Connor Park and Gabe McFarlane confess they were simply looking for an inexpensive way to go rock climbing.
They never imagined what they started would balloon into the biggest sports club on their school’s campus, some 130 students strong.
The OSU-Cascades Rock Climbing Club was founded in early 2018 and is backed by student fees, covering outings and equipment rentals at the Bend Rock Gym in southeast Bend.
“We were just looking for a cheap way to climb, and some snacks in between,” McFarlane said. “But now we are no longer buying snacks. It’s too big.”
Park, a senior business major from Eugene who plans to attend dental school, and McFarlane, a junior in the tourism, recreation and adventure leadership major from West Linn, started the climbing club with only four students. By the second year they had more than 160.
“After the first month it grew to 10 or 15, and it just kept growing from there,” Park says. “On an average night we’ll have 30 to 40 students out here climbing. We provide the day passes and rental stuff that they need to start climbing. It’s completely free for students.”
Branching out from the club is the Rock Climbing Club Sport Team, through which serious climbers can meet for practice and travel to competitions throughout the Northwest.
Several of the climbers, including Park and McFarlane, qualified for the USA Climbing Collegiate Northwest Regionals in Redmond, Washington, originally scheduled for March 28. That competition has since been canceled due to concerns about the spread of the coronavirus. The club has also postponed its Wednesday night gatherings at Bend Rock Gym, although the club sport team plans to continue to practice as scheduled on Tuesday mornings, according to McFarlane.
“I’m pretty bummed that it won’t happen, but that’s kind of how it’s all going right now,” McFarlane says about the canceled regionals. “Rock gyms are at an especially high risk of the spread of coronavirus. Handholds are swapped every five to six weeks and hundreds of people touch them. So we took the step to cancel our larger gatherings. We don’t want to be a breeding ground for (the coronavirus).”
Park and McFarlane say they hope to continue regularly scheduled events when concerns about the coronavirus dissipate.
Park started climbing a little more than two years ago. He chose OSU-Cascades for college because he is an avid snowboarder and wanted to be close to Mt. Bachelor ski area.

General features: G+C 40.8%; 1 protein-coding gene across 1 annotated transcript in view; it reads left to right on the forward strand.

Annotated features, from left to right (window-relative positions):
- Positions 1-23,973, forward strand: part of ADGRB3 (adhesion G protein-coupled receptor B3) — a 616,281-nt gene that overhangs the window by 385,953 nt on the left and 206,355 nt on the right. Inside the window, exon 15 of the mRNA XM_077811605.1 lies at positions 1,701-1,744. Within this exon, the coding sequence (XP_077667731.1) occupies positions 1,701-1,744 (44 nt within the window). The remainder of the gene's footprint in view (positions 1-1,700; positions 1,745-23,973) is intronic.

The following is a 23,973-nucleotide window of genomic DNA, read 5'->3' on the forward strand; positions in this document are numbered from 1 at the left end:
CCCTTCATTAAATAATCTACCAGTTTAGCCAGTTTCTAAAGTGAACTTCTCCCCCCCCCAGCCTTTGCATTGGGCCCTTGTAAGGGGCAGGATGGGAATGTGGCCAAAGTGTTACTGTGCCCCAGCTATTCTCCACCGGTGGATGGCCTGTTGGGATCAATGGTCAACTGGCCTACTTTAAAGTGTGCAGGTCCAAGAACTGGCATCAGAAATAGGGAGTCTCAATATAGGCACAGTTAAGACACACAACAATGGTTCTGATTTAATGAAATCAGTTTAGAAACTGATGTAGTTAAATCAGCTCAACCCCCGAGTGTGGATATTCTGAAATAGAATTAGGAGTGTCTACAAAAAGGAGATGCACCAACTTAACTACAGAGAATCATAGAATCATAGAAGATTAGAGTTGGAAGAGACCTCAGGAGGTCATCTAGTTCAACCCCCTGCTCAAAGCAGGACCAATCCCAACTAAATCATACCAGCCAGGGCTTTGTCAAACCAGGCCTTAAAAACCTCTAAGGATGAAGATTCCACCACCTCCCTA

During his freshman year, he took a PAC (Physical Activity Course) in rock climbing and fell in love with the sport.
The sport of rock climbing includes bouldering, rope climbing and speed climbing. Park says he enjoys bouldering the most because of the big, dynamic moves necessary while navigating large, overhanging holds.
“It’s also a huge mental game,” Park says. “I didn’t realize how mentally straining it was. You learn from your mistakes and learn the different movements. It is really addicting. It’s challenging, but there’s a level for everyone. There’s always something for you to be trying no matter how good you get.”
McFarlane is also an instructor and coach for youth programs at the Bend Rock Gym. Organizing events and travel for the OSU-Cascades Rock Climbing Club is an ideal fit for his recreation-focused major.
“It’s an awesome program and right up my alley,” McFarlane says. “It’s really applicable to my career.”
The Rock Climbing Club Sport Team works weekly with an instructor to get the climbers competition ready. Brady Kendrick, assistant director of the Bend Endurance Academy, meets the team on Tuesday mornings. This past week, Kendrick was leading climbers in a series of core exercises (situps, plank, etc.) after a climbing session on one of the walls at the Bend Rock Gym.
“I was excited when Connor and Gabe wanted to start the club sports team, because I kind of see this in the future becoming an NCAA sport,” Kendrick says. “We wanted to work with this team from the ground up and then someday it might be an NCAA sport. That would be really fun to be at the ground level.”
Kendrick adds that with climbing scheduled to make its Olympic debut at this summer’s Tokyo Games, excitement around the sport has increased in recent months, especially locally. Last month, the USA Climbing Bouldering Nationals were staged in Central Oregon at the Deschutes County fairgrounds in Redmond for the second straight year.
“Making its Olympic debut has really made the sport grow,” Kendrick says. “Some people are now tuning in to ESPN3 and watching climbing.”
Park says he loves competitive climbing, but he also enjoys the social aspect of the sport, being around his friends and engaging in friendly competition to see who can climb certain walls.
“When we started the club I had no intention of it being so big,” Park reflects. “I just thought it’d be a cool way to get us all climbing together. It’s cool to see the club grow to be the biggest club on campus. It’s really satisfying to see all the students that fill the gym.”